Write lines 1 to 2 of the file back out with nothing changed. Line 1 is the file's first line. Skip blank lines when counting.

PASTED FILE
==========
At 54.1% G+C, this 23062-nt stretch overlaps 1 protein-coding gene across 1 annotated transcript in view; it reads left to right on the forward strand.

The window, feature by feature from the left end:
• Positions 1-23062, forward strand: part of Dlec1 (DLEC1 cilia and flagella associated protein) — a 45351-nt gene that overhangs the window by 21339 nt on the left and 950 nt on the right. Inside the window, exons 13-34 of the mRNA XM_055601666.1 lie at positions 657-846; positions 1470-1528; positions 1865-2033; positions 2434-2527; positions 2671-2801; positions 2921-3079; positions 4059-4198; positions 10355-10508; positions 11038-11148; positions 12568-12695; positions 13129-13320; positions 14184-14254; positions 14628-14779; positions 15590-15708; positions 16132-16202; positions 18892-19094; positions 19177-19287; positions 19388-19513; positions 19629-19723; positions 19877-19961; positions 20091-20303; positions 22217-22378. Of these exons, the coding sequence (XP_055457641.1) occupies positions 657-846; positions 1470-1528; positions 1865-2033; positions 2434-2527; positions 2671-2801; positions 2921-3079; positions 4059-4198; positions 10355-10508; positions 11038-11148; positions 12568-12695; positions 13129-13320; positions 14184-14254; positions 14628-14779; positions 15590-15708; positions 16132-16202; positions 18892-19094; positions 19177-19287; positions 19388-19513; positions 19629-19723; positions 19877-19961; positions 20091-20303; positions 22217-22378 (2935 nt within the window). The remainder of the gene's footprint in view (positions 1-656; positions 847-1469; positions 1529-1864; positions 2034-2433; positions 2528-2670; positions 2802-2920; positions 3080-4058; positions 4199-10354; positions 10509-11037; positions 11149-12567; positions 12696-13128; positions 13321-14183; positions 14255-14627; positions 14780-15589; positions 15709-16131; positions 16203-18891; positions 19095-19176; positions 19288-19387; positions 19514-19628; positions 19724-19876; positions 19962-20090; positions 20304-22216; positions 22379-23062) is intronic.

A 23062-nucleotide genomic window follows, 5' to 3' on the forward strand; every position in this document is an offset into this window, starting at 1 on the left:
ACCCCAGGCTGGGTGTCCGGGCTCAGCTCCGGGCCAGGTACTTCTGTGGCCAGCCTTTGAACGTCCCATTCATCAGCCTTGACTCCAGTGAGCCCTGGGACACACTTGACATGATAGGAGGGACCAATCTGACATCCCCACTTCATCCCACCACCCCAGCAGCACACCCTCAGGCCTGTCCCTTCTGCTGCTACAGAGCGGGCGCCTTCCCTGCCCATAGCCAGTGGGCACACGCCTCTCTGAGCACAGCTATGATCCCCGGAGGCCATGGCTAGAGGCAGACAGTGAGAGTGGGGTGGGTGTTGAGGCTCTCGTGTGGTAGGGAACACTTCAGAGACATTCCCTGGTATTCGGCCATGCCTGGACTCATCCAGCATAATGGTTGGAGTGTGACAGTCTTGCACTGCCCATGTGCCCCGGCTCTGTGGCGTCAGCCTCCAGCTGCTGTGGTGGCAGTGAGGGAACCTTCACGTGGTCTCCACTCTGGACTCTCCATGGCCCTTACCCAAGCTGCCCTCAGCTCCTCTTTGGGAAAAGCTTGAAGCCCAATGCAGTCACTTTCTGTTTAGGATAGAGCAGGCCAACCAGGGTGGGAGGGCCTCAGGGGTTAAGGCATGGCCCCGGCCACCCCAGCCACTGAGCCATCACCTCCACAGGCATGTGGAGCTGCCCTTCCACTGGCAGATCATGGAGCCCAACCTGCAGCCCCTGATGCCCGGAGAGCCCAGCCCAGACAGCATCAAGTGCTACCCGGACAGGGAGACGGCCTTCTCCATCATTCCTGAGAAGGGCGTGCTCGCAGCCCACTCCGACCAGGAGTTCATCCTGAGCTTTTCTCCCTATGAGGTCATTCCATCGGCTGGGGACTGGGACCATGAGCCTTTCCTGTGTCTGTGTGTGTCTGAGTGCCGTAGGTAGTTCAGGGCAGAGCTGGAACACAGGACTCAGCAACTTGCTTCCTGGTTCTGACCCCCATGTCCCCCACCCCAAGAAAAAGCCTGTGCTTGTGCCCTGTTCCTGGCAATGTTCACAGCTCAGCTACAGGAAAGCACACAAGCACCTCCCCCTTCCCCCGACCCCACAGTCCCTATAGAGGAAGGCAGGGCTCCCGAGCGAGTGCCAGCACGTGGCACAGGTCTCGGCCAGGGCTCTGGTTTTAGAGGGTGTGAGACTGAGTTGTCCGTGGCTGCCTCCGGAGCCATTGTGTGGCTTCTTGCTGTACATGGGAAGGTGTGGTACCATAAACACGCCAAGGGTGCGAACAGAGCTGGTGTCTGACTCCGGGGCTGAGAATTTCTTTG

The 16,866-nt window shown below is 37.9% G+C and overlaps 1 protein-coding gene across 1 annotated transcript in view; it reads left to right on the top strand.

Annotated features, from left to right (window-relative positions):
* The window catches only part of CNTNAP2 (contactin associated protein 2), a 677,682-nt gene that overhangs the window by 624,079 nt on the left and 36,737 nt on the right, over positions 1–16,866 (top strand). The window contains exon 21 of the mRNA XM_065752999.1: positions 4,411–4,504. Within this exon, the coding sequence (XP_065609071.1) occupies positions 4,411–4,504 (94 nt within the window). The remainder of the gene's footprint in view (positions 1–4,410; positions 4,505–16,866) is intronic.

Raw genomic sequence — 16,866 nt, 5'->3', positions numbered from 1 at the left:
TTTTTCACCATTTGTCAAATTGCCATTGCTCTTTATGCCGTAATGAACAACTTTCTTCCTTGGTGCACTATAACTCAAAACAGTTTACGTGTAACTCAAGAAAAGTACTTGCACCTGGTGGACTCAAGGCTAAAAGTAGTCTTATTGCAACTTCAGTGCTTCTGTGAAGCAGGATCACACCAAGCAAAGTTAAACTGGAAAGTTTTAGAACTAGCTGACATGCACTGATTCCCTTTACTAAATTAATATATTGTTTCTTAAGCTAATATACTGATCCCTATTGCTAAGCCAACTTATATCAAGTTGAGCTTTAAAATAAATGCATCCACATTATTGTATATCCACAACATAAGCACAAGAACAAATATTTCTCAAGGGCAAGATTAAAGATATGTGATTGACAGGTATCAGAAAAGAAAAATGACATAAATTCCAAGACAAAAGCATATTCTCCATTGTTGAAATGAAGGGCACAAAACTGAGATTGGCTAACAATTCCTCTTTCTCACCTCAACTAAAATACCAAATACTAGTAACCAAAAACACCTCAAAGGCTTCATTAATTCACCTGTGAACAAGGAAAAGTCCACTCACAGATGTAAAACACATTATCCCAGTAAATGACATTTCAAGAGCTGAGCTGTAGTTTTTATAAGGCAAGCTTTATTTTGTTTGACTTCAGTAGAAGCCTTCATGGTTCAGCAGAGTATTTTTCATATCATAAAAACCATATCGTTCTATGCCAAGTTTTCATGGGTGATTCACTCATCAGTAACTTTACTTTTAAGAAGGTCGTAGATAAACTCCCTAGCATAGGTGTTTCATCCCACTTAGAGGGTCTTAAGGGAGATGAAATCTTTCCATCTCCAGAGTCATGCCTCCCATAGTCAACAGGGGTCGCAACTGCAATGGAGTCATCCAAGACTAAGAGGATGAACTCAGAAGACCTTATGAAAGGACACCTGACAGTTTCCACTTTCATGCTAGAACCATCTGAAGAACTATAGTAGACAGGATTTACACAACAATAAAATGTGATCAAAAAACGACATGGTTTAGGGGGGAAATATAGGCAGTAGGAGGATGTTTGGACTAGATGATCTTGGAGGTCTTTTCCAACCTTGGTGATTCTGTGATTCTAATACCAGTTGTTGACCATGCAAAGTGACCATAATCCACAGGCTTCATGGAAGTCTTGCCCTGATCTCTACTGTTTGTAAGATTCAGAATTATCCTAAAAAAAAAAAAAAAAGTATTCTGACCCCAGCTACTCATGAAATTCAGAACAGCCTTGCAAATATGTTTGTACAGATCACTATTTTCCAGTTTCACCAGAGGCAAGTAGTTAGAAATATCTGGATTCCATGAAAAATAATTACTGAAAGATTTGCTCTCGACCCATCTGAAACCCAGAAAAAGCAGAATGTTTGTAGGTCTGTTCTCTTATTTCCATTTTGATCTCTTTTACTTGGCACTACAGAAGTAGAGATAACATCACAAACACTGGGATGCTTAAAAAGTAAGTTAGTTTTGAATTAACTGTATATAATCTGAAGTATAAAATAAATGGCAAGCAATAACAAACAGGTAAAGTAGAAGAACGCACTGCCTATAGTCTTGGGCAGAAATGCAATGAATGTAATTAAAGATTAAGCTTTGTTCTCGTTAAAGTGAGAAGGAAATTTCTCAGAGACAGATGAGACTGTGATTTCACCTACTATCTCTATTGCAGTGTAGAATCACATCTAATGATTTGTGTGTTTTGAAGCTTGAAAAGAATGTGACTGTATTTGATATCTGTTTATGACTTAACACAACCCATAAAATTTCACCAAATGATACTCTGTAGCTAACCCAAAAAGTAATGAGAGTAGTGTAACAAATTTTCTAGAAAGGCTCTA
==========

At 54.1% G+C, this 23062-nt stretch overlaps 1 protein-coding gene across 1 annotated transcript in view; it reads left to right on the forward strand.

The window, feature by feature from the left end: